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  1. #1
    Silver Member
    Join Date
    Nov 2005

    Where to really start on conversion?


    New to the forum, first post. I have a J head 1968 Bridgeport that's in great shape. I want to pursue converting it to a cnc hobby, (maybe more than a hobby), machine, as this is its main purpose so far.

    I am looking for books that will layout what the differences are in CNC system configurations for the mill. Such as, the difference between stepper and servo drives, power supply requirements, control systems, ect. I obviously need to start at the beginners level. I need to learn quite a bit before I start throwing money at my mill, to reduce costly mistakes. So any recommendations for reading material, i.e., books, web pages, ect. That starts simple and help sort the overwhelming information overload that I am experiencing and helps me focus on my goal would be appreciated.

    Of course I consider this forum to be home base and the best source for my intellectual gain and practical needs throughout my transformation from manual to automated control.

    I am also looking forward to meeting the gurus and not so gurus on the forum.

    By chance, if anyone lived close enough to where I reside, my home is in Valley Springs, CA in the beautiful, (spring time), Sierra Foothills. I would consider it a great opportunity to meet and exchange help and information with anyone inclined to do so.

    Paul Austin

  2. #2
    Silver Member
    Join Date
    Nov 2005
    No help, hmmm? What's up fellas? Cat got your tounge? My feelings are starting to feel hurt because no one can even recommend a simple book for an FNG.

    Come on guys---


  3. #3
    Gold Member
    Join Date
    Jun 2005
    Where to really start on conversion?

    I would think the install of ball screws & nuts for the X & Y axis would be the first place, then the mounting of the X & Y motors. Last would be the z axis, as it can be used manually at first!

    Want to do mine next?
    Just a thought!

  4. #4
    Join Date
    Mar 2004
    We picked up a series 1 with a BOSS 8 control for $1300 on eBay in non-working condition.

    The servos worked fine, the mill powered up and we could get the axes to move, but the LCD was broken, no tape reader, etc, etc.

    We hooked up Geckos to the servos, and running EMC it works good. Total cost was probably $3k when you consider it cost $800 to rent a truck to drive from Boston to Rochester NY to get it + gas. And we spend money on Geckos, a new lube thingie from Enco, lots of rags for cleaning, few hundred running 3-phase from the panel to the mill, paint to paint the chip guard, and $400 for a PC with LCD screen from Dell to run the beast.

    Honestly, it was all setup from Bridgeport to do CNC. We avoided the whole hassle of mounting ball screws, making screw and nut mounts, mounting servos or steppers, handling backlash, running cables and wires and all of that.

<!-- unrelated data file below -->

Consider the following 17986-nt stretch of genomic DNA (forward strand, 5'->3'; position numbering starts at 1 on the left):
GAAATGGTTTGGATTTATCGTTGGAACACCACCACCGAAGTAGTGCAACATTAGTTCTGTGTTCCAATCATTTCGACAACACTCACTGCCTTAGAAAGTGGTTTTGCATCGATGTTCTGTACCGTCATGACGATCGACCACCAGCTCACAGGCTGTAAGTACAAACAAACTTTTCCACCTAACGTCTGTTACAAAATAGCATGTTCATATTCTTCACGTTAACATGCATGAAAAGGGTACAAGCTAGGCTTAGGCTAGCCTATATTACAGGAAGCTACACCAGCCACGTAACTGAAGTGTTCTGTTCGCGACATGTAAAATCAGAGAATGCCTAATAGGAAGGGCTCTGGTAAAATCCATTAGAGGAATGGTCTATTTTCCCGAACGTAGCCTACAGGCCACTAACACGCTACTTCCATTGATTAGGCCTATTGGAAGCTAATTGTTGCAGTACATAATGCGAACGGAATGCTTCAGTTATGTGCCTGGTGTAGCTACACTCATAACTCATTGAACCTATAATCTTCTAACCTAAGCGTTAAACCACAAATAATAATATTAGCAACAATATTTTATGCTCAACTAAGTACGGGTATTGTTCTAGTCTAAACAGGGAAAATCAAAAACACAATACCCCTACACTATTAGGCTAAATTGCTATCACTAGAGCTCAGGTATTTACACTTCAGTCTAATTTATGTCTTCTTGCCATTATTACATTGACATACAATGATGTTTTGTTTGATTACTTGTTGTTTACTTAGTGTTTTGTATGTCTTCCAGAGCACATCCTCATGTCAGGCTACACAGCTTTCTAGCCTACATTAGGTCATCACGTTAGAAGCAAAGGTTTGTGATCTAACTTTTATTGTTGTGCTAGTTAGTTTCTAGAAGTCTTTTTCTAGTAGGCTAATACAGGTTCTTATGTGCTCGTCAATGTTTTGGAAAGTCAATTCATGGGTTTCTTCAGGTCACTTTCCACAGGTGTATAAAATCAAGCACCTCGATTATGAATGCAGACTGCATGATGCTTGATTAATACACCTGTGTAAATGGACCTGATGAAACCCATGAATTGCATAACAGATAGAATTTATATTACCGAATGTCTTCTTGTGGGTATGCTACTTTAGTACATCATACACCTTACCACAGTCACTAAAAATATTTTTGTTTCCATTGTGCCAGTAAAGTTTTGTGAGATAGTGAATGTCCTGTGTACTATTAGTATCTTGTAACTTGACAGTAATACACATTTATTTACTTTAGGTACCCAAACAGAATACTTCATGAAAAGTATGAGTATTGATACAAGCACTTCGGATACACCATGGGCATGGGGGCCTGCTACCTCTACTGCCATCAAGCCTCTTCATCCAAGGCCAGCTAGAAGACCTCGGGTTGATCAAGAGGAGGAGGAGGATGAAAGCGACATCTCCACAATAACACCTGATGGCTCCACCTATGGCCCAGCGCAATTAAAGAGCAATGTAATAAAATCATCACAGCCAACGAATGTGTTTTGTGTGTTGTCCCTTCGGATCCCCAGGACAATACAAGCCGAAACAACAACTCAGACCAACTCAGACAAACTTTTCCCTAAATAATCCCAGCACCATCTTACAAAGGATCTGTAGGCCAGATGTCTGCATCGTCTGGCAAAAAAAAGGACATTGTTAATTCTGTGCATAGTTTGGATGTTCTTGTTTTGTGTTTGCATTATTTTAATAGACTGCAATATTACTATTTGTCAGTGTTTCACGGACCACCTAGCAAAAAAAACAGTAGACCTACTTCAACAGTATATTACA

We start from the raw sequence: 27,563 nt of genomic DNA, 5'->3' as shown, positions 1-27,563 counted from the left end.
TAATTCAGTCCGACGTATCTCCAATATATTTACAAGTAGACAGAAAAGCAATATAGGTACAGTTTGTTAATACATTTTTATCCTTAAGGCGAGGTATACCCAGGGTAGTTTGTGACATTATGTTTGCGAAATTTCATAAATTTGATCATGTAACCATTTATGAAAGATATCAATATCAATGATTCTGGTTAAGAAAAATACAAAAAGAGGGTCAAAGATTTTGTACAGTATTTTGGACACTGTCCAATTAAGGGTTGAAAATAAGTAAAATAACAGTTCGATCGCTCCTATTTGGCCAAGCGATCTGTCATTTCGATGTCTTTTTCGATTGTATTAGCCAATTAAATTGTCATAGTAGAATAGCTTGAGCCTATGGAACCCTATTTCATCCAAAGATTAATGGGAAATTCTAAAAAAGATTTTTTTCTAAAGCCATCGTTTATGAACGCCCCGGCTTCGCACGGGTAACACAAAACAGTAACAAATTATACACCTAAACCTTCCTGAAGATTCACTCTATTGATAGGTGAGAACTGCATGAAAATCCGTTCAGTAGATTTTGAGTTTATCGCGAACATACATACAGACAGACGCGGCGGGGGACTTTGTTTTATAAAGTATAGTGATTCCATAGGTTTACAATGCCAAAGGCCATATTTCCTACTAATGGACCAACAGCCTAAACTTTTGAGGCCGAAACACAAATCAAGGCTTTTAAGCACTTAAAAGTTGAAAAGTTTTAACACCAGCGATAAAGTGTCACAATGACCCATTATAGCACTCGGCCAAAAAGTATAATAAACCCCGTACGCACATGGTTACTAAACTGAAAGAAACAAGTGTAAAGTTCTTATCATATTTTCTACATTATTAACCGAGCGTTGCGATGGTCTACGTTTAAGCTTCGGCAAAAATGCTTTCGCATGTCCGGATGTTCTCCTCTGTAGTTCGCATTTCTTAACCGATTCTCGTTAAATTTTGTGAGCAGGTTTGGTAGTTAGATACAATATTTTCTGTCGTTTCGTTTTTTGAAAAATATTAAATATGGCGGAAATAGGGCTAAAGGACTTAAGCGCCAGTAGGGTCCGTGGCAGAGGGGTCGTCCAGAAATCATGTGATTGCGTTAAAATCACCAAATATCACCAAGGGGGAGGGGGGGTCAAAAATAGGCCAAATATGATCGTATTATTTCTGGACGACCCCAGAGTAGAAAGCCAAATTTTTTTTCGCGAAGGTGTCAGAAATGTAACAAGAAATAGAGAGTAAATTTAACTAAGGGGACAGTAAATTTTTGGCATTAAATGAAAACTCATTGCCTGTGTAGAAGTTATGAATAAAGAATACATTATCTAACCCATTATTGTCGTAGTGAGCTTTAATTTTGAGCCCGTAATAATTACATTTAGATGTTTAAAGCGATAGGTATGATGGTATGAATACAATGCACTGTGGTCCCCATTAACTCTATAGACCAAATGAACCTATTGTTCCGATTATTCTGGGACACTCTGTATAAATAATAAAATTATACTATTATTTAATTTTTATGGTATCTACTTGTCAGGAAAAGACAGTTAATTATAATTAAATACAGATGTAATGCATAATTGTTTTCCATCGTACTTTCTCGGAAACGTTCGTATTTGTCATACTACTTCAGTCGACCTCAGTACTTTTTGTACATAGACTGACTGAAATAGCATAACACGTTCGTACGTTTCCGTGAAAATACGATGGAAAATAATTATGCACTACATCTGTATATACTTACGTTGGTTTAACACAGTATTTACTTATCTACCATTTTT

Unless it was a labor of love, I would personally find a broken CNC bridgeport and upgrade it (preferably one with seros) or buy one of those complete CNC retrofit kits.

  5. #5
    Join Date
    Oct 2004
    I have converted a series 1 J Head to CNC and am now in the process of Retro fitting a series 1 BOSS. The BOSS is the way to go, much easier as all ball screws etc are already present and its just a matter of updating the controllers and motors(if you wish) As you already have a J Head it will probably be the way you wish to go even although its the hardest. I would recommend doing it yourself rather than buying a kit as it will be cheaper by a long way and because you built it you will be able to troubleshoot should anything go wrong in the future.
    If you have any specific questions please ask, not promising I can help but will do my best.

  6. #6
    Gold Member
    Join Date
    Dec 2004
    See my conversion blog at:


    That should get you a fair piece of the way down the road. I've tried to be open about my screw ups too.

    Tip - CNC X&Y first. Then you can use that to make the Z drive. The Z-Drive is the most challenging <IMHO>

    Tip #2 - Get realistic about tolerances. As you know if you lean to hard on your Bridgy, at the extreme, the table moves at least .010". I thought .0001 was something I cared about two years ago. I'm not sure I care about .002 now. .005 is great for a ton of stuff but will waste a bearing journal.

    Also resist the urge to over build.

    I have some ideas on a better way to do the Z-Drive if you are interested I will elaborate. Essentially I think you can get a smaller screw (5/8 in.) and mount it inside the bores for the depth stop. There are some problems with this I haven't worked out, but I think there is a silver bullet here if the design can be worked on.

    I am in Huntington Beach, north OC. Are we close to each other at all? I don't have much time, but maybe........

    Later Dude! :-)


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